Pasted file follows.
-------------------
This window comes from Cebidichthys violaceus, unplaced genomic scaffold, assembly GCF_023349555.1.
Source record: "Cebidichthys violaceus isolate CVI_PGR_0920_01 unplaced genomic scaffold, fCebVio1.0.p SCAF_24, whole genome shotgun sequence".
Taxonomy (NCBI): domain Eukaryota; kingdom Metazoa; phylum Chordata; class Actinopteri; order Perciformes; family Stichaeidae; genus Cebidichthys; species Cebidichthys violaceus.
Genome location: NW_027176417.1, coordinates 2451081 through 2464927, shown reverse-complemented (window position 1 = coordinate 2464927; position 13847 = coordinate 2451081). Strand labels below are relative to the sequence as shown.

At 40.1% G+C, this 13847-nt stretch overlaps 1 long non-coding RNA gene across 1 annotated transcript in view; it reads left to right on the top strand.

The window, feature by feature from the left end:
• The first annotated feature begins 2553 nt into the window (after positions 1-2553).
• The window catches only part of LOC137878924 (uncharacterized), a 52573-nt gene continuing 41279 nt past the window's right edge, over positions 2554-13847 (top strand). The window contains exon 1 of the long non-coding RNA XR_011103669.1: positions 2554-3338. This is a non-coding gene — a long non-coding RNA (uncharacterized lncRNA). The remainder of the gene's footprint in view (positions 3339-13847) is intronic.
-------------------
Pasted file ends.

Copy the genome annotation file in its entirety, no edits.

This window comes from Cebidichthys violaceus, unplaced genomic scaffold, assembly GCF_023349555.1.
Source record: "Cebidichthys violaceus isolate CVI_PGR_0920_01 unplaced genomic scaffold, fCebVio1.0.p SCAF_24, whole genome shotgun sequence".
Taxonomy (NCBI): domain Eukaryota; kingdom Metazoa; phylum Chordata; class Actinopteri; order Perciformes; family Stichaeidae; genus Cebidichthys; species Cebidichthys violaceus.
Genome location: NW_027176417.1, coordinates 2451081 through 2464927, shown reverse-complemented (window position 1 = coordinate 2464927; position 13847 = coordinate 2451081). Strand labels below are relative to the sequence as shown.

At 40.1% G+C, this 13847-nt stretch overlaps 1 long non-coding RNA gene across 1 annotated transcript in view; it reads left to right on the top strand.

The window, feature by feature from the left end:
• The first annotated feature begins 2553 nt into the window (after positions 1-2553).
• The window catches only part of LOC137878924 (uncharacterized), a 52573-nt gene continuing 41279 nt past the window's right edge, over positions 2554-13847 (top strand). The window contains exon 1 of the long non-coding RNA XR_011103669.1: positions 2554-3338. This is a non-coding gene — a long non-coding RNA (uncharacterized lncRNA). The remainder of the gene's footprint in view (positions 3339-13847) is intronic.